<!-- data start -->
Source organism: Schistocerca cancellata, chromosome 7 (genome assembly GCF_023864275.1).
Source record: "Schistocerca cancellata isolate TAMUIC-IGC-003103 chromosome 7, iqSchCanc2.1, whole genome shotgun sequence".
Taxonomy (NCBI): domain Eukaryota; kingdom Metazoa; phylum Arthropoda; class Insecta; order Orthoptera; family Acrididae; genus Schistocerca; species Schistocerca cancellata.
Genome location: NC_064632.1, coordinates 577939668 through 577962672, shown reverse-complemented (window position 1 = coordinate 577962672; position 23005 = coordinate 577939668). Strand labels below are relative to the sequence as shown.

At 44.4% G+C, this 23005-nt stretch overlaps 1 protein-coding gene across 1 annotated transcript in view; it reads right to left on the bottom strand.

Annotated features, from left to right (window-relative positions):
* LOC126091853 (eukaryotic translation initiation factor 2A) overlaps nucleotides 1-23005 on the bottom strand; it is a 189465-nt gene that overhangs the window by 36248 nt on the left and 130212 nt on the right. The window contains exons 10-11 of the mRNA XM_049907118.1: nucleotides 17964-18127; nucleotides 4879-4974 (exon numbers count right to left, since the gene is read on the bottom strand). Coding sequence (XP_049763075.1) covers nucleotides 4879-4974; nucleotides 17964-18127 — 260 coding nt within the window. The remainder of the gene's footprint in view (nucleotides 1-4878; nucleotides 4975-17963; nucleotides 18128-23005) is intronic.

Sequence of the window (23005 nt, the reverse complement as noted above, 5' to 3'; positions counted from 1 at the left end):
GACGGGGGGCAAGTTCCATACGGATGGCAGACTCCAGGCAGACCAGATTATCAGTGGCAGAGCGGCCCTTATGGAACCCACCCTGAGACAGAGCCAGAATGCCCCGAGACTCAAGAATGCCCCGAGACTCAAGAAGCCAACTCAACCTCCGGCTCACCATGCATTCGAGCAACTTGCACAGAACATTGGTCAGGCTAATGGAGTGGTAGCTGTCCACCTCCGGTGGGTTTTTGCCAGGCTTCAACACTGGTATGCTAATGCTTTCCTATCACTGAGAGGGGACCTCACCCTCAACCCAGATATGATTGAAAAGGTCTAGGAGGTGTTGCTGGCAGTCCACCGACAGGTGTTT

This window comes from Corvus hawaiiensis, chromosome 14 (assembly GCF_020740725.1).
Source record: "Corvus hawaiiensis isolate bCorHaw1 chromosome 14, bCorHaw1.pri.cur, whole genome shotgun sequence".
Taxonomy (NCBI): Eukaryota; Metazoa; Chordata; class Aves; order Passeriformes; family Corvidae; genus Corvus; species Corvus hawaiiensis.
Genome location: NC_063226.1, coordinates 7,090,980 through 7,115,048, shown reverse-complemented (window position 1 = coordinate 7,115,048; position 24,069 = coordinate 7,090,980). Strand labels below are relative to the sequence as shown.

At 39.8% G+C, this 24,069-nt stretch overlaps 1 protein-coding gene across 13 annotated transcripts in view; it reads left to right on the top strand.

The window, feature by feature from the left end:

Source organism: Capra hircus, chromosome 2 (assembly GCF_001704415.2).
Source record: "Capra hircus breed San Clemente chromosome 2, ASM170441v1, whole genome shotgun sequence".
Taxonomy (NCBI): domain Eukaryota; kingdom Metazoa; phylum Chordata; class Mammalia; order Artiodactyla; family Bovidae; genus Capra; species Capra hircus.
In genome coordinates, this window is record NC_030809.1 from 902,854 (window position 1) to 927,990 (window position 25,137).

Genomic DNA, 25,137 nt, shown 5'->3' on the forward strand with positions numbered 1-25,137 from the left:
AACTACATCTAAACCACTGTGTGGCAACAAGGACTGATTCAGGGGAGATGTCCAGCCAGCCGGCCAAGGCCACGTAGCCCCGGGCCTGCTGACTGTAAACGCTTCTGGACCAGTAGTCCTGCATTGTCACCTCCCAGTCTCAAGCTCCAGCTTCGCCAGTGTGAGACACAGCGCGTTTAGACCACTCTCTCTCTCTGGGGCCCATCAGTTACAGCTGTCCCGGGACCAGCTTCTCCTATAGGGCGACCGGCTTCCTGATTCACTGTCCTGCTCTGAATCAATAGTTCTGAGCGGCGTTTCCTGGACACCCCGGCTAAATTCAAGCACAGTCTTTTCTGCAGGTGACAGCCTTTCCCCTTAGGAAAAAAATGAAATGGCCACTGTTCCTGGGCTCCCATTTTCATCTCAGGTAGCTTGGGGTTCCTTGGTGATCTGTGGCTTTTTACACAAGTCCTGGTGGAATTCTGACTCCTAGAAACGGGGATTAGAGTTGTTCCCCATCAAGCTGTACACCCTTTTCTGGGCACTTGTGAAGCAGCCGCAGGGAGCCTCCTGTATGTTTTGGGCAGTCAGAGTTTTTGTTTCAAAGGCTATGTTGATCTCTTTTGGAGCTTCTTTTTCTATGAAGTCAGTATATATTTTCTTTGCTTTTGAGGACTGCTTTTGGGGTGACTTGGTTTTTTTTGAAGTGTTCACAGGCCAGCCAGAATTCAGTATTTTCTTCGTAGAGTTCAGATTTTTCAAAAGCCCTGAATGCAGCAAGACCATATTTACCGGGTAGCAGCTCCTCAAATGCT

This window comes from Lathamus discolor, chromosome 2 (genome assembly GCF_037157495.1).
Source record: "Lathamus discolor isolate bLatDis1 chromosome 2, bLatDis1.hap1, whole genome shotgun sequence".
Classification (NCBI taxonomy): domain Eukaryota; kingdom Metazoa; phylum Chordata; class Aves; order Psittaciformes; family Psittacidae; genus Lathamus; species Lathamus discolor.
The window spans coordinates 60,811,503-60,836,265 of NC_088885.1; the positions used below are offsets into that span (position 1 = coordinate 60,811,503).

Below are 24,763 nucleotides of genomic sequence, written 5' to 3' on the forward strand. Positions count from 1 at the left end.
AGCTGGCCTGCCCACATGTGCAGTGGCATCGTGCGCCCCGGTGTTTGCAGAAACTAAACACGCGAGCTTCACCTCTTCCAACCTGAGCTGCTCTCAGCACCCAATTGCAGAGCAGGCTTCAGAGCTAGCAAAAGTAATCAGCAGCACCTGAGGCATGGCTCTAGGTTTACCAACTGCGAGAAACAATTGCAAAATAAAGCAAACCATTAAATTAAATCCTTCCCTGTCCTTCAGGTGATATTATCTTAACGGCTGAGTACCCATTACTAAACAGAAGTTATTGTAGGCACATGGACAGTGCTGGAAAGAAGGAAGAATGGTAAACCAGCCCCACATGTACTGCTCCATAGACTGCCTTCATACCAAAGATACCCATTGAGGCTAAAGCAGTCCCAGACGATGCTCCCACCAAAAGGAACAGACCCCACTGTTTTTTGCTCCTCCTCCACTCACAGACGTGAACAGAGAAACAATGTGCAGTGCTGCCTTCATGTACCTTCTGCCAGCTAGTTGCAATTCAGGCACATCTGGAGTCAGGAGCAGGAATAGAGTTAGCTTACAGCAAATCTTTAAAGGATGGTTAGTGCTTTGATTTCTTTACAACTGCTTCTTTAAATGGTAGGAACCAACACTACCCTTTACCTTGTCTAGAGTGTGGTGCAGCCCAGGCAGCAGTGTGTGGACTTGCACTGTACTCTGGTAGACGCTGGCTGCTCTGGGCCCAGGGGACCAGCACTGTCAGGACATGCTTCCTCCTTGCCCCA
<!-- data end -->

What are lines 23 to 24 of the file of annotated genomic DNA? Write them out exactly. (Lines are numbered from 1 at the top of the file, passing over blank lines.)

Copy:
Source record: "Lathamus discolor isolate bLatDis1 chromosome 2, bLatDis1.hap1, whole genome shotgun sequence".
Classification (NCBI taxonomy): domain Eukaryota; kingdom Metazoa; phylum Chordata; class Aves; order Psittaciformes; family Psittacidae; genus Lathamus; species Lathamus discolor.